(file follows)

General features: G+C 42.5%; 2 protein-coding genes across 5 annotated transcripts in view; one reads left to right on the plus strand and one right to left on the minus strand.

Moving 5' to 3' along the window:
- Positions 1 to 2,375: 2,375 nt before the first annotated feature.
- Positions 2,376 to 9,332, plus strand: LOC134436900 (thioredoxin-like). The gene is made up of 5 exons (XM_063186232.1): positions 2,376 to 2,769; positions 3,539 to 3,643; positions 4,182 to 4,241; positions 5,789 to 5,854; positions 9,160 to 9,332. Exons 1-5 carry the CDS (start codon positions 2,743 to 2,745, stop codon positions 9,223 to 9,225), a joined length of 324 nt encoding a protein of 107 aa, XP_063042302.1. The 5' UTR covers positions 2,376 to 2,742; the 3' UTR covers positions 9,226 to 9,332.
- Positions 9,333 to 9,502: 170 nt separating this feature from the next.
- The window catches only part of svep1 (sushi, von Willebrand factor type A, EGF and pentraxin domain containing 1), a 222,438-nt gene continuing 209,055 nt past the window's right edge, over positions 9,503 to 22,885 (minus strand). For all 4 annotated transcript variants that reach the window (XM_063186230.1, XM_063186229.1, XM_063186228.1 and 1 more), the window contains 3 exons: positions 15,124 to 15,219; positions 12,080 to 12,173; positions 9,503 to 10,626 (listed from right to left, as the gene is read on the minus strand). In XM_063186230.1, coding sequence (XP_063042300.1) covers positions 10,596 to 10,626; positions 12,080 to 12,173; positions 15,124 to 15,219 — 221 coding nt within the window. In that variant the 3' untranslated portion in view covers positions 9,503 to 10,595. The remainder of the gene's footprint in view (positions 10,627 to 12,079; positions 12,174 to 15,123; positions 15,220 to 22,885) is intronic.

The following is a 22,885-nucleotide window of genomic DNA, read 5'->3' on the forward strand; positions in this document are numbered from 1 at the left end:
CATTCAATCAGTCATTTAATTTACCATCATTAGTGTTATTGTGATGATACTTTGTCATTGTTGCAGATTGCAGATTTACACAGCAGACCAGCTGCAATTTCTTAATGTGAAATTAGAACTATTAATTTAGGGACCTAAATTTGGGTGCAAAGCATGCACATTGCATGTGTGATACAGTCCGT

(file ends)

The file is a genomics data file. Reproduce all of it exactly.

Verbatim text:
General features: G+C 42.5%; 2 protein-coding genes across 5 annotated transcripts in view; one reads left to right on the plus strand and one right to left on the minus strand.

Moving 5' to 3' along the window:
- Positions 1 to 2,375: 2,375 nt before the first annotated feature.
- Positions 2,376 to 9,332, plus strand: LOC134436900 (thioredoxin-like). The gene is made up of 5 exons (XM_063186232.1): positions 2,376 to 2,769; positions 3,539 to 3,643; positions 4,182 to 4,241; positions 5,789 to 5,854; positions 9,160 to 9,332. Exons 1-5 carry the CDS (start codon positions 2,743 to 2,745, stop codon positions 9,223 to 9,225), a joined length of 324 nt encoding a protein of 107 aa, XP_063042302.1. The 5' UTR covers positions 2,376 to 2,742; the 3' UTR covers positions 9,226 to 9,332.
- Positions 9,333 to 9,502: 170 nt separating this feature from the next.
- The window catches only part of svep1 (sushi, von Willebrand factor type A, EGF and pentraxin domain containing 1), a 222,438-nt gene continuing 209,055 nt past the window's right edge, over positions 9,503 to 22,885 (minus strand). For all 4 annotated transcript variants that reach the window (XM_063186230.1, XM_063186229.1, XM_063186228.1 and 1 more), the window contains 3 exons: positions 15,124 to 15,219; positions 12,080 to 12,173; positions 9,503 to 10,626 (listed from right to left, as the gene is read on the minus strand). In XM_063186230.1, coding sequence (XP_063042300.1) covers positions 10,596 to 10,626; positions 12,080 to 12,173; positions 15,124 to 15,219 — 221 coding nt within the window. In that variant the 3' untranslated portion in view covers positions 9,503 to 10,595. The remainder of the gene's footprint in view (positions 10,627 to 12,079; positions 12,174 to 15,123; positions 15,220 to 22,885) is intronic.

The following is a 22,885-nucleotide window of genomic DNA, read 5'->3' on the forward strand; positions in this document are numbered from 1 at the left end:
CATTCAATCAGTCATTTAATTTACCATCATTAGTGTTATTGTGATGATACTTTGTCATTGTTGCAGATTGCAGATTTACACAGCAGACCAGCTGCAATTTCTTAATGTGAAATTAGAACTATTAATTTAGGGACCTAAATTTGGGTGCAAAGCATGCACATTGCATGTGTGATACAGTCCGT